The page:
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A few weeks ago I promised an updated roundup of evidence about the link between lead poisoning and violent crime. Here it is.
It’s in three parts. Part 1 is the basic story. Part 2 is various bits of commentary explaining different details and predictions of the hypothesis. Part 3 is a roundup of all the lead-crime studies that have been done since 2012 that I’m aware of.
1. A Brief Summary of Lead and Crime
The lead-crime hypothesis is pretty simple: lead poisoning degrades the development of childhood brains in ways that increase aggression, reduce impulse control, and impair the executive functions that allow people to understand the consequences of their actions. Because of this, infants who are exposed to high levels of lead are more likely to commit violent crimes later in life. There are three types of research that confirm the connection between lead and crime:
Brain studies. Neurologists have performed MRI scans of adults who were exposed to lead as children. They’ve found that because lead is chemically similar to calcium, it displaces the calcium needed for normal brain development.
Prospective studies. These are studies that begin in childhood and follow a group of children through adulthood. The children are measured along the way and their adult outcomes are catalogued. Several prospective studies have shown that children who are exposed to high levels of lead are more likely to be arrested and incarcerated for violent crimes later in life.
Population studies. These are studies that depend on statistical analysis of groups, rather than individuals. Dozens of population studies have found strong correlations between the exposure of a group to lead and the level of violent crime committed by the group later in life. These groups can be neighborhoods, cities, states, or countries. For the USA, the correlation between lead and crime looks like this:
No single study is proof of the lead-crime hypothesis. However, the accumulated evidence for the hypothesis is pretty overwhelming. I outlined the case for the lead-crime hypothesis in 2012 in a magazine piece called: Lead: America’s Real Criminal Element.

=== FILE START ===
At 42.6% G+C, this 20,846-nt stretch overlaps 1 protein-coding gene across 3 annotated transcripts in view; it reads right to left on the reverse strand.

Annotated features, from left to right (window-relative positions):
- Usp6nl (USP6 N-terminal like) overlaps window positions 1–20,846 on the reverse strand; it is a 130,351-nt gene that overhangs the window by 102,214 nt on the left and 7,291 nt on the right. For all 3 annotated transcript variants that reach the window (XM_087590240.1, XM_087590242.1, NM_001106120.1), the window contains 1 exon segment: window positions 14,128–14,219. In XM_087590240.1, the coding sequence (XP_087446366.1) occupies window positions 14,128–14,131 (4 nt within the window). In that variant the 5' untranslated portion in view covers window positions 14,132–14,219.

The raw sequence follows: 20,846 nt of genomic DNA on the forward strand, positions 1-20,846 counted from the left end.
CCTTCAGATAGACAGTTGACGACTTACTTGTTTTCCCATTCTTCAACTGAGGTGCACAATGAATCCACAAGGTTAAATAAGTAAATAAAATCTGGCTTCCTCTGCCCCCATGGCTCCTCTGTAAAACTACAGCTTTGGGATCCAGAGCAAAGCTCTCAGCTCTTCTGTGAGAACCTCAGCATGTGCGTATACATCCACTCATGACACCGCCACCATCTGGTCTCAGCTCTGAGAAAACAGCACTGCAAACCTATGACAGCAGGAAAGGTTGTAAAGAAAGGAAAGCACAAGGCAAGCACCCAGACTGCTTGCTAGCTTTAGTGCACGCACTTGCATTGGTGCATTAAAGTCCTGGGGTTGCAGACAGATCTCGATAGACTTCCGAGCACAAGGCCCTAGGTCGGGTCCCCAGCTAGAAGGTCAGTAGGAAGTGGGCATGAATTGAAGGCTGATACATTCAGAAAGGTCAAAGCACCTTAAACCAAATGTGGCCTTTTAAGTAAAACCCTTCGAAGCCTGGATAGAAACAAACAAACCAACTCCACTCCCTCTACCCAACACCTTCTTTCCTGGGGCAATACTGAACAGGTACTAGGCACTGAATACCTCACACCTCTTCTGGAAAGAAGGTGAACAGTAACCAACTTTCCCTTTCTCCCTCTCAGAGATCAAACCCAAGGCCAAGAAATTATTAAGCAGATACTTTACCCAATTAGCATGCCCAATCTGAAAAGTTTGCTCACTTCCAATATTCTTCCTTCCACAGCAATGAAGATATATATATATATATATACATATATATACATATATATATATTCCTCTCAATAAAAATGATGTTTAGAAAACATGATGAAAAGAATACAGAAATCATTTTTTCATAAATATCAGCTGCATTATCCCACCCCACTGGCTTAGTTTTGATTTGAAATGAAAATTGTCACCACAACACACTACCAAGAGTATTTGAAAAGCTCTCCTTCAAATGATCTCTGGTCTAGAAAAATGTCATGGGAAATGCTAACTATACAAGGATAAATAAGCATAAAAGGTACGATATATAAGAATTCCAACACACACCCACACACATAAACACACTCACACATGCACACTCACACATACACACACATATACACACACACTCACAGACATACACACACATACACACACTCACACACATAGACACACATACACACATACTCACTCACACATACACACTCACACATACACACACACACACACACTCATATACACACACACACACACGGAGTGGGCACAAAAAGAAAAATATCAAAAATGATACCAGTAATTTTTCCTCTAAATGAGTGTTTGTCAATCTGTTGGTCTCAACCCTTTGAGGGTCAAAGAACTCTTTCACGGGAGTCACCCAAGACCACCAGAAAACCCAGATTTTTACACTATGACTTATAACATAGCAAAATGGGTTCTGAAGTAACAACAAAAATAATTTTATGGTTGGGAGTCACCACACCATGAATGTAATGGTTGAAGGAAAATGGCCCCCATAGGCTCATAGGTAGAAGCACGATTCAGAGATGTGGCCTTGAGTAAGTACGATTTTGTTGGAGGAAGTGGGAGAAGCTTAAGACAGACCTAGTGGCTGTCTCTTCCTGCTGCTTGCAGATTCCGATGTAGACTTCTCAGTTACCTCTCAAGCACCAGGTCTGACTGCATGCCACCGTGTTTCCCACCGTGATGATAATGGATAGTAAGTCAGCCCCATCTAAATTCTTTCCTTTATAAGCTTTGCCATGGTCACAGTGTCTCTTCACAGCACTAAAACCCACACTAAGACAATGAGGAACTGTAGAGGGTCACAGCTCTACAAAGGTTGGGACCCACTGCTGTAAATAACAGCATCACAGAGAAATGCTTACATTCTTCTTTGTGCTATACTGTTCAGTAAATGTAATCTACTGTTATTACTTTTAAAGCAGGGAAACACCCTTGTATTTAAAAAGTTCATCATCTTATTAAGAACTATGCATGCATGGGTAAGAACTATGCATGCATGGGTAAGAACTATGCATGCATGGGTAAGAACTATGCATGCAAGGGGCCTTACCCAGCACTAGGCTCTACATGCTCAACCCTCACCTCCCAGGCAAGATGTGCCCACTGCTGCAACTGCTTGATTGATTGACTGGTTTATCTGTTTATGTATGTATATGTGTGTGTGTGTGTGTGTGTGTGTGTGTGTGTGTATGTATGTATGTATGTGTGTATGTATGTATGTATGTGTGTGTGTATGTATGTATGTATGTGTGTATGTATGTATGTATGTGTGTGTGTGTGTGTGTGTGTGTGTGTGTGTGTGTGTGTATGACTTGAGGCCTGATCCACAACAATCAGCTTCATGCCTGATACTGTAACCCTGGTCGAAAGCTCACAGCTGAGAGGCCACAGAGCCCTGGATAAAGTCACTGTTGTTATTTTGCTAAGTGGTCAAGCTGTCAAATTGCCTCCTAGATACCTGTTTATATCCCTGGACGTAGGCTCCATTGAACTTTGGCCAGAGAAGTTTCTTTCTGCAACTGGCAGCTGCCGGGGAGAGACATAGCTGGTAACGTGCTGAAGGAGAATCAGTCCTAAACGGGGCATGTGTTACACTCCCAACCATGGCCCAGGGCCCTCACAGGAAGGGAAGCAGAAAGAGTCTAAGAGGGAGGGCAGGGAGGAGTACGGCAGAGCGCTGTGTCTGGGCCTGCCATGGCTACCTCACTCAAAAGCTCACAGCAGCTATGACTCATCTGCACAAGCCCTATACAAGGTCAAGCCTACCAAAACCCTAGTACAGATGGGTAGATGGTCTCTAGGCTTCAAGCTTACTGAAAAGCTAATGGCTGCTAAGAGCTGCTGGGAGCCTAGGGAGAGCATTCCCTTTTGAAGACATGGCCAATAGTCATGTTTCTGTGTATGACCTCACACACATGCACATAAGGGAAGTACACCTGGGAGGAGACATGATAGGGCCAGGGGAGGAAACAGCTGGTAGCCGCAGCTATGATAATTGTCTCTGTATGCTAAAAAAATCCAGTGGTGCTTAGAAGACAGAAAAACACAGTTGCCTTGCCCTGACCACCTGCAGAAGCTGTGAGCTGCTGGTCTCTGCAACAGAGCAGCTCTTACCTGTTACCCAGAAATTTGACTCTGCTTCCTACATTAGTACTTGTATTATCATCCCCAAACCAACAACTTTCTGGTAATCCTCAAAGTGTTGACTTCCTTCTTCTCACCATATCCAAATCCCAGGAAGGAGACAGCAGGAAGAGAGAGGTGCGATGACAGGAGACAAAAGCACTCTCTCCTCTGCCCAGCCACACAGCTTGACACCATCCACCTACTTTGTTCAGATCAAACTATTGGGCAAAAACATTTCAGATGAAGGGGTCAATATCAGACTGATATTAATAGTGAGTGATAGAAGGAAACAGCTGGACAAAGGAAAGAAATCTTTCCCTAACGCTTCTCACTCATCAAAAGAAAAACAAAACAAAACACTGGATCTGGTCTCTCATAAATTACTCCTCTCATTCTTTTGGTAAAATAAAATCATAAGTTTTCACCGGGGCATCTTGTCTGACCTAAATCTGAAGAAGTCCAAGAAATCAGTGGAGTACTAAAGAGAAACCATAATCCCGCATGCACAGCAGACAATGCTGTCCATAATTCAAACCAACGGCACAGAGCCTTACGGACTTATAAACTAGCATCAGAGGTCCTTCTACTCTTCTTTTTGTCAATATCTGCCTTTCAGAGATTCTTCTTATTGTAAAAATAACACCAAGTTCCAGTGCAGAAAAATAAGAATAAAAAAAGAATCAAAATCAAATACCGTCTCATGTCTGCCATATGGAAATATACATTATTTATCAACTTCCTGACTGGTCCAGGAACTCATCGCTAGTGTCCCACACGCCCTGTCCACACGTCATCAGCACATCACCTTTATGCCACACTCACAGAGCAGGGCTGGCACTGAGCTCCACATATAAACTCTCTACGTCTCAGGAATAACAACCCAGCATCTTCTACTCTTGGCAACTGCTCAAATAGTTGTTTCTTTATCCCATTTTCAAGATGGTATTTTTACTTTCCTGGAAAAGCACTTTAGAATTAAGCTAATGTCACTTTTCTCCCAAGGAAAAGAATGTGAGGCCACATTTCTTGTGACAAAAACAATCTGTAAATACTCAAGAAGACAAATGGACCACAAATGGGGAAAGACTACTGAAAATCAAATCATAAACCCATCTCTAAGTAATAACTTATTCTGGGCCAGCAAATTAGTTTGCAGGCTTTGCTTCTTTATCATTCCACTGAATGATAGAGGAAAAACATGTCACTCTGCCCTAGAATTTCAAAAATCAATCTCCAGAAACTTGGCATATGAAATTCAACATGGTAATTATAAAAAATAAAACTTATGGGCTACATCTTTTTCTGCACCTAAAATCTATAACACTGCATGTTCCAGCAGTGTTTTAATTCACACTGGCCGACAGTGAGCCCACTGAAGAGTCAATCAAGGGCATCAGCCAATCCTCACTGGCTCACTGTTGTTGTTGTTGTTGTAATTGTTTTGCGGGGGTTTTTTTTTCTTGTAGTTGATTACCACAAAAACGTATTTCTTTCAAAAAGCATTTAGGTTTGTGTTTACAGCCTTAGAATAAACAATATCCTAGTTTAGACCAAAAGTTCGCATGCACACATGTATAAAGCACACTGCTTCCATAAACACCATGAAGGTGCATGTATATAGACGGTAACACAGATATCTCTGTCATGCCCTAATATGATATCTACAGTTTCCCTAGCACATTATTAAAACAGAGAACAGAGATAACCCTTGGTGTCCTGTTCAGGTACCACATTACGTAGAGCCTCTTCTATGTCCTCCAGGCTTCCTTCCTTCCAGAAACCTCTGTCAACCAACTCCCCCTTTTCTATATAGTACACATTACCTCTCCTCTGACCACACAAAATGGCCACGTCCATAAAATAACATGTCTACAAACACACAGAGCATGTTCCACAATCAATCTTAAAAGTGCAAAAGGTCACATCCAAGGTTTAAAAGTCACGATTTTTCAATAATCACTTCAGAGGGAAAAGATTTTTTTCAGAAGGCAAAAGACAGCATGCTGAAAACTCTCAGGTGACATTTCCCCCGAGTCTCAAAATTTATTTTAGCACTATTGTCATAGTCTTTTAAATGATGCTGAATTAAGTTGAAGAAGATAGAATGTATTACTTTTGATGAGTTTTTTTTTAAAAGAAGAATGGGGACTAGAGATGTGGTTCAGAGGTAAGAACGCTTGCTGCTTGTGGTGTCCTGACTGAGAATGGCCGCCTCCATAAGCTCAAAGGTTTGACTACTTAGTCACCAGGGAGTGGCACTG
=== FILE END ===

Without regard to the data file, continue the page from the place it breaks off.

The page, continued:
In a nutshell, this article argues that atmospheric lead from gasoline tailpipes rose steadily after World War II, affecting babies born in the late 40s and beyond. The leading edge of this generation became teenagers in the late 60s and was more prone than previous generations to committing violent crime. Every year the population of teenagers with lead poisoning increased, and violent crime increased with it. This is why the 70s and 80s were eras in which crime skyrocketed.
In the early 70s the United States began to phase out leaded gasoline and newborns became steadily less lead poisoned. Like clockwork, as the leading edge of this generation became teenagers in the early 90s, the crime wave started to recede. By 2010, an entire generation of teenagers and young adults—the age group responsible for most crime—had grown up nearly lead free, and the violent crime rate had plummeted to half or less of its high point. This happened across the board: in big and small cities; among blacks and whites; in every state; in every city; and, as it turns out, in every other country that also phased out leaded gasoline.
It’s important to emphasize that the lead-crime hypothesis doesn’t claim that lead is solely responsible for crime. It primarily explains only one thing: the huge rise in crime of the 70s and 80s and the equally huge—and completely unexpected—decline in crime of the 90s and aughts. The lead-crime hypothesis is the answer to the question mark in the stylized chart below:
Since I wrote my article in 2012, researchers have conducted nearly a dozen new studies designed to test the lead-crime hypothesis. All but one of them has supported it, and the single outlier has some serious methodological issues. The only real challenge remaining is from criminologists who examine, say, murder rates in the 80s and find that all age cohorts between 15 and 30 were equally violent. But if lead levels increased over time and therefore affected different age groups differently, shouldn’t we see differences in crime rates by age group too? Does this disprove the lead-crime hypothesis?
The biggest problem here is that no agency tracks crimes by the age of the perpetrator. The data just doesn’t exist. However, we can estimate it for murder because it’s well-known that murderers and their victims tend to be of similar ages. Unfortunately, the number of murders is relatively small compared to the universe of violent crime, which makes it statistically challenging to analyze. What’s more, the 80s are a decade in which virtually every age cohort from 15 to 30 was pretty severely lead poisoned.
For this reason, cohort analysis based on murder rates in the 80s is unlikely to have the statistical power to tell us much. And since age data for other crimes and other eras doesn’t exist, we’ll never get anything better. However, in recent years we’ve gotten some new evidence: once crime began to decline, it was only a matter of time until incarceration began to decline too. That’s started to happen over the past decade, and of course we know the precise age of everyone in prison. What we’ve found is that incarceration rates are dropping almost precisely the way the lead hypothesis predicts: big drops for younger cohorts who are lead free these days, and smaller drops for older cohorts who are still part of Generation Lead. It appears that, in fact, violent crime almost certainly rose and fell by age cohort, just as it should have. There’s more on this below.